Rachel’s strategy will be based on the wild card that is the judge on the case—a judge so wacky he’s known to the St Louis Bar as The Flinch Factor (think the spawn of Judge Judy and Pee Wee Herman).

Plus Rachel gains another new client: Susannah, sister of Nick Moran, the heartthrob of every woman whose kitchen he remodeled. Nick has been murdered, found slumped on the front seat of his pickup along an isolated lane known to the vice squad as Gay Way, his pants unzipped, a coil of rubber tubing on the seat, an empty syringe on the floor. His female groupies are, to say the least, stunned. Gay? No way.

Although Susannah seems the classic blindly adoring younger sister, a skeptical Rachel agrees to check it out. To her surprise, she turns up facts and witnesses suggesting that maybe, just maybe, Nick’s death was staged as an overdose during sex. Then things rapidly grow darker in what increasingly becomes a realFrankenstein of a case….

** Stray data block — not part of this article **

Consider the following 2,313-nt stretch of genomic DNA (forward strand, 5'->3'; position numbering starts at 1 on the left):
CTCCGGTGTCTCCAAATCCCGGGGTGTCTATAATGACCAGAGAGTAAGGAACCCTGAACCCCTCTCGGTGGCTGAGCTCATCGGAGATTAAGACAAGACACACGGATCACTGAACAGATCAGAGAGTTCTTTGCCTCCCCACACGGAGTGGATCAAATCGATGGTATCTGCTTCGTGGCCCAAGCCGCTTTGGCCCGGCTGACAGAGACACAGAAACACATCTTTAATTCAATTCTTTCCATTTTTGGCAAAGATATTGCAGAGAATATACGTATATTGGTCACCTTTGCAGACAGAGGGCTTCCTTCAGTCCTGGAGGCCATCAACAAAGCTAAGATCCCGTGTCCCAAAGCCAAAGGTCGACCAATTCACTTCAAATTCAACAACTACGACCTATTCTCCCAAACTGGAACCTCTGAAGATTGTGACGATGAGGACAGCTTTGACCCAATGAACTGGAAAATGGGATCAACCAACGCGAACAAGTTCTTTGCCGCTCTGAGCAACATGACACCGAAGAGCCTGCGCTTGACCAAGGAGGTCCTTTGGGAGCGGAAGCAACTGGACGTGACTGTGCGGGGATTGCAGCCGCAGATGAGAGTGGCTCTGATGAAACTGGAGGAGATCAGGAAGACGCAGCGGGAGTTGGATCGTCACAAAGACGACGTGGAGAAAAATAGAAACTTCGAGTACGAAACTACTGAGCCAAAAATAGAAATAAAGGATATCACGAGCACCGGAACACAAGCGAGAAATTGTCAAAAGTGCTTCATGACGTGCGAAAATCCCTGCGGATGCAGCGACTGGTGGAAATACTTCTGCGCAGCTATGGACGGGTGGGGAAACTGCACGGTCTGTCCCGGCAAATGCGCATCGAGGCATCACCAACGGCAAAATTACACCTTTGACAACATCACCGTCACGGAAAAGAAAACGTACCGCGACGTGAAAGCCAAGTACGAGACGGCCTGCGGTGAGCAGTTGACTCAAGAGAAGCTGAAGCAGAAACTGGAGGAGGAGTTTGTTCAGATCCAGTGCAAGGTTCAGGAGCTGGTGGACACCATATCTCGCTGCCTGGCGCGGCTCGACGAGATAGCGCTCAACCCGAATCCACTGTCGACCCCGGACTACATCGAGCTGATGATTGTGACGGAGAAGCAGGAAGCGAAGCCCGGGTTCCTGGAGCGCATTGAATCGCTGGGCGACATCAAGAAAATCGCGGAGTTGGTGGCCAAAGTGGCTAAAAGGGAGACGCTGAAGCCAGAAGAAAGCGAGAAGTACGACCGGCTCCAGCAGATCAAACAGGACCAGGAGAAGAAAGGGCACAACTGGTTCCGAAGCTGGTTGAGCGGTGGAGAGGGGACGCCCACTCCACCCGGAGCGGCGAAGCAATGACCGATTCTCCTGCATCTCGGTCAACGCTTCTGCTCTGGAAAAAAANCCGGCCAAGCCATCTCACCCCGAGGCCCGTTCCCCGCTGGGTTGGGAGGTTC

Review:
I enjoyment this. While not really relevant to others’ experience of the book, part of what I liked so much was that the book is set in Saint Louis, where I live. I alway love seeing characters going to familiar places and enacting local quirks. Kahn did right by our fair city.

More widely relevant is how diverse the cast is. I always appreciate this. Rachel is Jewish (and fully adult, no 24-year-old heroine with a miraculous law degree here), her best friend is fat and successful in both his professional and romantic life, her legal partner is transgendered and hit on repeatedly (as well as being like 6′ 2″ and about 250lbs), the main police detective is old, one of her friends is gay, and the individuals Rachel encounters through the book came in a rainbow of races.

The mystery isn’t hard to figure out. In fact, it’s pretty obvious. But being a legal thriller, not a mystery, the fun is in Rachel figuring out how to prove it. I did think she took too long to put the pieces together, considering how smart she’s obviously supposed to be. But all in all, a good read.

An additional note: This is book eight in a the Rachel Gold Mysteries series. I’ve not read 1-7, but had no problem picking this one up and following it.